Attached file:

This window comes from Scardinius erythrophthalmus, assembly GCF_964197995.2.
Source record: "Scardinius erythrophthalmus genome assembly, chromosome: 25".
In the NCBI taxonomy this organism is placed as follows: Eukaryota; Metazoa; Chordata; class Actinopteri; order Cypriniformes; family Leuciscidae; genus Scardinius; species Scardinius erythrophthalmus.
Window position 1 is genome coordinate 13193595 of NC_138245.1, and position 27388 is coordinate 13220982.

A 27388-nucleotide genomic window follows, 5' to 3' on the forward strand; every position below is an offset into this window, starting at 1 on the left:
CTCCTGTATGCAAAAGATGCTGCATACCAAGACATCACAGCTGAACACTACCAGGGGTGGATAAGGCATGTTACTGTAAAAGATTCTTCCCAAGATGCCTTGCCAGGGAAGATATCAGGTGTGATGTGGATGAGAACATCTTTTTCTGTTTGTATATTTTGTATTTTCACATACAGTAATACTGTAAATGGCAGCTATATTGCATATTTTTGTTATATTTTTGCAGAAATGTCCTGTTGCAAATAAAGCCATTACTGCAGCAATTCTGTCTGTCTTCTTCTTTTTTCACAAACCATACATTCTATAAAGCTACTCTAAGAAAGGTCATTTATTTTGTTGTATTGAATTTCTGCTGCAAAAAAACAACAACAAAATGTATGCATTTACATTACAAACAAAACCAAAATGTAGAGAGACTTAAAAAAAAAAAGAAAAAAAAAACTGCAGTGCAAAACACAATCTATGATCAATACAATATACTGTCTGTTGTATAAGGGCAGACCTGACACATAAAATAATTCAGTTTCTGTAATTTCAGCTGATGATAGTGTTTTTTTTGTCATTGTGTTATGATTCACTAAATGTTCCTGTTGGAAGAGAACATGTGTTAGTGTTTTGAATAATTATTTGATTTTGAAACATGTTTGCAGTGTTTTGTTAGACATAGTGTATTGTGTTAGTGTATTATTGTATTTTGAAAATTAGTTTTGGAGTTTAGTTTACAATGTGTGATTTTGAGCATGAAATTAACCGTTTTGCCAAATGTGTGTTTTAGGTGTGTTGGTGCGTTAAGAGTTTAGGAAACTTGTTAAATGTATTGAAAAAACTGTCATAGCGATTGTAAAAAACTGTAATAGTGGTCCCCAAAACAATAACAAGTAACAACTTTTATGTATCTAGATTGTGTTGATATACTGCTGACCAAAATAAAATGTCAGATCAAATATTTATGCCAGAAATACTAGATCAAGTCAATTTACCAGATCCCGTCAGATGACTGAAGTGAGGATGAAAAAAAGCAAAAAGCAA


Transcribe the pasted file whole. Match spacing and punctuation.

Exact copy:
This window comes from Scardinius erythrophthalmus, assembly GCF_964197995.2.
Source record: "Scardinius erythrophthalmus genome assembly, chromosome: 25".
In the NCBI taxonomy this organism is placed as follows: Eukaryota; Metazoa; Chordata; class Actinopteri; order Cypriniformes; family Leuciscidae; genus Scardinius; species Scardinius erythrophthalmus.
Window position 1 is genome coordinate 13193595 of NC_138245.1, and position 27388 is coordinate 13220982.

A 27388-nucleotide genomic window follows, 5' to 3' on the forward strand; every position below is an offset into this window, starting at 1 on the left:
CTCCTGTATGCAAAAGATGCTGCATACCAAGACATCACAGCTGAACACTACCAGGGGTGGATAAGGCATGTTACTGTAAAAGATTCTTCCCAAGATGCCTTGCCAGGGAAGATATCAGGTGTGATGTGGATGAGAACATCTTTTTCTGTTTGTATATTTTGTATTTTCACATACAGTAATACTGTAAATGGCAGCTATATTGCATATTTTTGTTATATTTTTGCAGAAATGTCCTGTTGCAAATAAAGCCATTACTGCAGCAATTCTGTCTGTCTTCTTCTTTTTTCACAAACCATACATTCTATAAAGCTACTCTAAGAAAGGTCATTTATTTTGTTGTATTGAATTTCTGCTGCAAAAAAACAACAACAAAATGTATGCATTTACATTACAAACAAAACCAAAATGTAGAGAGACTTAAAAAAAAAAAGAAAAAAAAAACTGCAGTGCAAAACACAATCTATGATCAATACAATATACTGTCTGTTGTATAAGGGCAGACCTGACACATAAAATAATTCAGTTTCTGTAATTTCAGCTGATGATAGTGTTTTTTTTGTCATTGTGTTATGATTCACTAAATGTTCCTGTTGGAAGAGAACATGTGTTAGTGTTTTGAATAATTATTTGATTTTGAAACATGTTTGCAGTGTTTTGTTAGACATAGTGTATTGTGTTAGTGTATTATTGTATTTTGAAAATTAGTTTTGGAGTTTAGTTTACAATGTGTGATTTTGAGCATGAAATTAACCGTTTTGCCAAATGTGTGTTTTAGGTGTGTTGGTGCGTTAAGAGTTTAGGAAACTTGTTAAATGTATTGAAAAAACTGTCATAGCGATTGTAAAAAACTGTAATAGTGGTCCCCAAAACAATAACAAGTAACAACTTTTATGTATCTAGATTGTGTTGATATACTGCTGACCAAAATAAAATGTCAGATCAAATATTTATGCCAGAAATACTAGATCAAGTCAATTTACCAGATCCCGTCAGATGACTGAAGTGAGGATGAAAAAAAGCAAAAAGCAA